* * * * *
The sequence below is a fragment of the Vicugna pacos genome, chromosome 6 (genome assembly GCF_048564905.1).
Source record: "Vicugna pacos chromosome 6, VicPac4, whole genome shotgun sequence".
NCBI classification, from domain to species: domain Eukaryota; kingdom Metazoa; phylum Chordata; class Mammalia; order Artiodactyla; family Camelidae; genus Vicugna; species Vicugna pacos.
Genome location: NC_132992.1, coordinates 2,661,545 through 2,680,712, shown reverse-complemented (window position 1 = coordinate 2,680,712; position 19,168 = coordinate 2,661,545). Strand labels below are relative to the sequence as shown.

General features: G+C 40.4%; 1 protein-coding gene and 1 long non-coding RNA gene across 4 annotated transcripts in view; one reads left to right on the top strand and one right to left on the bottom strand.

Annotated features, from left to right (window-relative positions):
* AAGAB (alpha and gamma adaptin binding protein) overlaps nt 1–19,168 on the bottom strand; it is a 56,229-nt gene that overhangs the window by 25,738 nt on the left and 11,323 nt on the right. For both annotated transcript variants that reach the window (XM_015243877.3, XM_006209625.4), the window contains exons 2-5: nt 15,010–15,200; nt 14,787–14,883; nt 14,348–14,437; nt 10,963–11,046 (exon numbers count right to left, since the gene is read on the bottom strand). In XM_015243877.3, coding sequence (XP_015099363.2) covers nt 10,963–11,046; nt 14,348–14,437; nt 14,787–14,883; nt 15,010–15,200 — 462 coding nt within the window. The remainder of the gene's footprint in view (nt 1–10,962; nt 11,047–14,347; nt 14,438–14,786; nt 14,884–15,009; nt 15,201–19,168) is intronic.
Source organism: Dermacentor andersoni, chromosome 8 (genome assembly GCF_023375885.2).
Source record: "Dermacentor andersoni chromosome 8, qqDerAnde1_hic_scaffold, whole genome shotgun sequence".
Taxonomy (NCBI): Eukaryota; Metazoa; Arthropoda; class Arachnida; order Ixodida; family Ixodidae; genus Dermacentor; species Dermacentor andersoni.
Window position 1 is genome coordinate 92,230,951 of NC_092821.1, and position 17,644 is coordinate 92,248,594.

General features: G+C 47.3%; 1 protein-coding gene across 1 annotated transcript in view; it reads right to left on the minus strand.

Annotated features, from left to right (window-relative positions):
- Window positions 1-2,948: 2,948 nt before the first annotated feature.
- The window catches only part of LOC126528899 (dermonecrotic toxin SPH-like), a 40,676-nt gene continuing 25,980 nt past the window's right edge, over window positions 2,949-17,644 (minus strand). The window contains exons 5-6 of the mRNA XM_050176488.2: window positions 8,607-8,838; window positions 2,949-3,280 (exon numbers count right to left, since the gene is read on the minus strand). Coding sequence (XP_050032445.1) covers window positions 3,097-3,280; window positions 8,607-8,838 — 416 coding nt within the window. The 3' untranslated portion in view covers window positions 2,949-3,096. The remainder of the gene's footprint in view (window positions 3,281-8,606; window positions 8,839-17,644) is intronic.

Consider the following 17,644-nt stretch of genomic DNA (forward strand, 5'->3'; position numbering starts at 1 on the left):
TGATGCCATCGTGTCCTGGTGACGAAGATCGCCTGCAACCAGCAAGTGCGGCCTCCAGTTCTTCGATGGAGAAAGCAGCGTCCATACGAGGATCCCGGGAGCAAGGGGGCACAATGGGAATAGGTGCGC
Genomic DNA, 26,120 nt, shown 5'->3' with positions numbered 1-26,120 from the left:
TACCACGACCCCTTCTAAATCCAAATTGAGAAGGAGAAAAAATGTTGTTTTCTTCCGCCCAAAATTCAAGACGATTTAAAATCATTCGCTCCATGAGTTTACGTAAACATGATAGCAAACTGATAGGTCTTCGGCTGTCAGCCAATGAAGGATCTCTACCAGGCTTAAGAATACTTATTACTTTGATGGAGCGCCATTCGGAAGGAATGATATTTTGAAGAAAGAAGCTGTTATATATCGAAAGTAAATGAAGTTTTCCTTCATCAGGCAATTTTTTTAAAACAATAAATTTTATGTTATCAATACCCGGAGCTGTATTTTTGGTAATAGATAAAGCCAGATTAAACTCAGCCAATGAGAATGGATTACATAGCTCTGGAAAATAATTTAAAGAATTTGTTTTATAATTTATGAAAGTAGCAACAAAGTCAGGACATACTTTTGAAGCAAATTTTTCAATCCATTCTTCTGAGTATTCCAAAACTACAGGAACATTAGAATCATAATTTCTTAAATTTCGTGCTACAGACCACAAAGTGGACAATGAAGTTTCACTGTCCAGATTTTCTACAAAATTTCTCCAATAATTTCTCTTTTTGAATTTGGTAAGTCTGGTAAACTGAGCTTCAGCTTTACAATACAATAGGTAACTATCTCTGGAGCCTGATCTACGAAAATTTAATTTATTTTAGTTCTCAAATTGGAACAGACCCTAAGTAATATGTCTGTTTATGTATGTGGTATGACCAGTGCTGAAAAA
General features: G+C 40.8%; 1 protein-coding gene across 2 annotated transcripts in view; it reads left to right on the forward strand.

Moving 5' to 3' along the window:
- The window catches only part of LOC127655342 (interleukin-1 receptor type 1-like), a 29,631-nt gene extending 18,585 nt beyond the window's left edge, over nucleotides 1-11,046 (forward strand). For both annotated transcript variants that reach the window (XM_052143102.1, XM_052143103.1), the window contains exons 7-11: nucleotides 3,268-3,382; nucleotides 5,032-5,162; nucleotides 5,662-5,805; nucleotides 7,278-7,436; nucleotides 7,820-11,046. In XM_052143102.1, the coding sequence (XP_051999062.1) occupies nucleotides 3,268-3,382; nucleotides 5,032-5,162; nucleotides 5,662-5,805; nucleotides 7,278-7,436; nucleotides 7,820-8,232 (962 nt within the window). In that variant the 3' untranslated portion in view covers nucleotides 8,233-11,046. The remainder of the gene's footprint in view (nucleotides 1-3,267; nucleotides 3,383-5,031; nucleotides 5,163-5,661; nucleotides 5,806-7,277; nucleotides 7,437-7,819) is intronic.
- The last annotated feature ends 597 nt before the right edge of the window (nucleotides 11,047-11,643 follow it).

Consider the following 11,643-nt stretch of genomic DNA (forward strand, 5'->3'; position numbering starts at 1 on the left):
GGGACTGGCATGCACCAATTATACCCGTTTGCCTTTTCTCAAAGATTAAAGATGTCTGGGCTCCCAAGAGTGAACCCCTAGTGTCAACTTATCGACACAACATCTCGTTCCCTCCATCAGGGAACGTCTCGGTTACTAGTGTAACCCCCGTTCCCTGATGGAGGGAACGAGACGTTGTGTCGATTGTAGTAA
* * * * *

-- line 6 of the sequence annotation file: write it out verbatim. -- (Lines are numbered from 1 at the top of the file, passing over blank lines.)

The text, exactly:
Annotated features, from left to right (window-relative positions):